FIRST THE RECOVERY Room, then the Delft, then Digs, and now the Iron Bay Restaurant and Drinkery (formerly L’Attitude).
New and re-fashioned restaurants and bars are popping up downtown seemingly every month.
The latest on the Iron Bay: They’ll be taking applications for employees within a couple of weeks. They hope to open in a very soft launch by the end of April. Their crew is working feverishly on redesigning the interior.
An open kitchen. Large historical photos from Jack Deo and the Marquette Regional History Center on the walls. New tabletops adorned with historical photos, new chairs, a huge mirror, huge wine racks, and a fireplace to be installed this fall (the former boiler at the Orphanage).
And a brand new menu. NMU executive chef Nathan Mileski is still a consultant on the project but it appears his role has been reduced in recent months. Jill Hayes, who’d worked previously at L’Attitude, will be the GM.
Great expectations here at one of the best venues in Marquette, overlooking the park and the lake.
The question has to be asked again, though…Can Marquette, population 21,000, support this many restaurants and bars?
BUT WAIT, THERE’S more!
Iron Bay’s owner Joe Constance has something else in mind for that space adjacent to the Iron Bay. It used to be called 46 (degrees). It was an underutilized room with its own charm. High ceiling, brick walls.
Constance won’t say publicly yet what he’s putting in there, but he does insist it will fill a “niche” in downtown Marquette.
He hopes to have it up and running by June. Yeah, yeah, we’ll see about that.
But he does guarantee it will happen. The money’s there, plans have been made, he’s trying to settle on a name. It will be a business separate from the Iron Bay.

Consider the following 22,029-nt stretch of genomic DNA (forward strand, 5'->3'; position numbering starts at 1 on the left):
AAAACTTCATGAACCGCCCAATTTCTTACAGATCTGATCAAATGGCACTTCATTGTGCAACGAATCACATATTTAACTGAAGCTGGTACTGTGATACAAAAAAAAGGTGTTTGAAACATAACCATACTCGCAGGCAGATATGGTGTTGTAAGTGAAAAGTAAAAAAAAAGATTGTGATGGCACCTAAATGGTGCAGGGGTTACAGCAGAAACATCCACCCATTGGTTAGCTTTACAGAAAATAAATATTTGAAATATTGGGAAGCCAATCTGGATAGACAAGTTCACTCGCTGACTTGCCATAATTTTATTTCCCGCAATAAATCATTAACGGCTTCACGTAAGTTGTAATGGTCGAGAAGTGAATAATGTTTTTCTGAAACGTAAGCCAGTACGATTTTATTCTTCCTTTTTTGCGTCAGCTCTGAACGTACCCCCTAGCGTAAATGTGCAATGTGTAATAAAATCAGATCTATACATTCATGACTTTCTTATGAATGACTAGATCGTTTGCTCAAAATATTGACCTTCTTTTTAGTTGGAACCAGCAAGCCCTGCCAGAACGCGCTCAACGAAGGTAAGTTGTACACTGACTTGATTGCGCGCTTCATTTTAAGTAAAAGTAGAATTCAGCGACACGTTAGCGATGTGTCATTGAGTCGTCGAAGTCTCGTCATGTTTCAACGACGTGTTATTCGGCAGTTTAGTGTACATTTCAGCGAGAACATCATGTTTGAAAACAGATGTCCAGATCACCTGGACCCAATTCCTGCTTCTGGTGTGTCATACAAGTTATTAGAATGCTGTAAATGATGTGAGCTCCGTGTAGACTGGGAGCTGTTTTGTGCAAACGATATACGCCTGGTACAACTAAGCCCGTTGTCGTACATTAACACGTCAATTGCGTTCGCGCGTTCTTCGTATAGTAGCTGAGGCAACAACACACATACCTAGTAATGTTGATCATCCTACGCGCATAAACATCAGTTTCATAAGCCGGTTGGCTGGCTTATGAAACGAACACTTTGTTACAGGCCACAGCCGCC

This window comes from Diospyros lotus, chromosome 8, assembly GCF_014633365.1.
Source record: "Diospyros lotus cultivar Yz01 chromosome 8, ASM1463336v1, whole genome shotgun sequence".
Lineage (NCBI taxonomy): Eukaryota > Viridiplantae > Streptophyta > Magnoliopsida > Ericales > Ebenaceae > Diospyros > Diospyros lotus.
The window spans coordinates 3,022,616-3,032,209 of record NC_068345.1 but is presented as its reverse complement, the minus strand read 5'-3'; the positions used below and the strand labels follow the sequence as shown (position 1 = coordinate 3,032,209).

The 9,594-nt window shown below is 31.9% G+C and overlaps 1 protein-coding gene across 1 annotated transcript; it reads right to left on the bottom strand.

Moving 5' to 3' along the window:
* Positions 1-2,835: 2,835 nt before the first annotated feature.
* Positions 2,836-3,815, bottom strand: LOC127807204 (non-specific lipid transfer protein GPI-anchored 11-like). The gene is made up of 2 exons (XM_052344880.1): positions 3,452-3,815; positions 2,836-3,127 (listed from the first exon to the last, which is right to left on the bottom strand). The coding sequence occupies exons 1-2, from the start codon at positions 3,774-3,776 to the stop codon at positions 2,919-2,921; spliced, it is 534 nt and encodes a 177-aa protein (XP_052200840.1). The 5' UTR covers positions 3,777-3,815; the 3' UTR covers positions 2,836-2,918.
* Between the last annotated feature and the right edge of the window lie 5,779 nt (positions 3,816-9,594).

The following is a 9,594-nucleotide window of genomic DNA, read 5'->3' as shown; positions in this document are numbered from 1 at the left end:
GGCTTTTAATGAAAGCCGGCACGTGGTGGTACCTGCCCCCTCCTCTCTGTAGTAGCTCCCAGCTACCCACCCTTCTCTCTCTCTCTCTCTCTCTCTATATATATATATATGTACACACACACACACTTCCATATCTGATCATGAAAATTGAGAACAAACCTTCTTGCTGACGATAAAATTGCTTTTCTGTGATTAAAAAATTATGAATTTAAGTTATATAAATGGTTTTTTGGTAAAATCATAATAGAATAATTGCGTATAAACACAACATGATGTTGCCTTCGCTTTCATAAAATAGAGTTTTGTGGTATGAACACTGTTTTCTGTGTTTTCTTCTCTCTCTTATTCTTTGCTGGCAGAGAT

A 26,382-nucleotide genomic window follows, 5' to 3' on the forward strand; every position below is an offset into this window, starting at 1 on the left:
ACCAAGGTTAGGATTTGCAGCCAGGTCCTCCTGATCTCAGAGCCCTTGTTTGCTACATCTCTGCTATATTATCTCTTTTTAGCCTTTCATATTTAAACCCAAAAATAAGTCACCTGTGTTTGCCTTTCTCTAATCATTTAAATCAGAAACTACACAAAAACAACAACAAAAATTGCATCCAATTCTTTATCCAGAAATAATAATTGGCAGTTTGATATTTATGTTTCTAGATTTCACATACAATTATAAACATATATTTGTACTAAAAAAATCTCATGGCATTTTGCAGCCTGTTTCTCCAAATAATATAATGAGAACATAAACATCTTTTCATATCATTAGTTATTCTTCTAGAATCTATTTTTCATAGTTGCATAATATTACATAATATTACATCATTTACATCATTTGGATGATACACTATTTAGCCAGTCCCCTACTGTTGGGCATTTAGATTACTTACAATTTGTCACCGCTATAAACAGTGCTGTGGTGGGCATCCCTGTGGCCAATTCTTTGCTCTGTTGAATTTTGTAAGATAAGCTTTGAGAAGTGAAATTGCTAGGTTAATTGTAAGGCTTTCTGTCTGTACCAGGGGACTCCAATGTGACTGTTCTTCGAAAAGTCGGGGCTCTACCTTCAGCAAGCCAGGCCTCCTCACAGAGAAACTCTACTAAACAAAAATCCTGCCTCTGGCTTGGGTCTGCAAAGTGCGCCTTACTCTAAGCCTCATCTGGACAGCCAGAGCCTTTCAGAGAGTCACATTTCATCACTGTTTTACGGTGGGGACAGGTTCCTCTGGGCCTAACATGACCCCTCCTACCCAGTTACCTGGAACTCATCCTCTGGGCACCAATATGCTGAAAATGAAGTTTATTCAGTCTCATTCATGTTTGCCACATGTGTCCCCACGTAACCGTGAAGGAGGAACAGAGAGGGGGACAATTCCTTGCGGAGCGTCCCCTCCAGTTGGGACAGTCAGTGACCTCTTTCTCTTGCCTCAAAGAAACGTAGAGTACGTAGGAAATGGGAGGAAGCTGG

LOOKS LIKE WE’LL soon be getting a new ordinance on short term rentals in Marquette–those increasingly popular, casual B & B’s popularized by Airbnb and others.
Dennis Stachewicz, the director of planning and community development, will be speaking to the City Commission tonight (Monday) presenting the slightly revised plan which has gotten the endorsement of the Planning Commission and Fire Department.
The plan imposes block-by-block limits on these short term rentals and will likely also include a citywide limit on the number of them. 200? 300? We’ll see.
It’s been in the works for a long time. A lot of public input, plenty of pressure from homeowners and the business community.
The Commission could vote on the plan as early as April 10th.
No surprise–the city’s seen a surge in applications for the B & B’s in the last couple of weeks.
YOU’VE PROBABLY HEARD that the Trump administration is proposing to cut subsidies for the Essential Air Service program (EAS).
That means the airlines might stop operating altogether at smaller airports, or use turbo props instead of jets.
That could be bad news for the five smaller airports in the U.P. because they’ve benefited hugely from those subsidies.
But what about Sawyer International, which hasn’t been receiving the subsidies?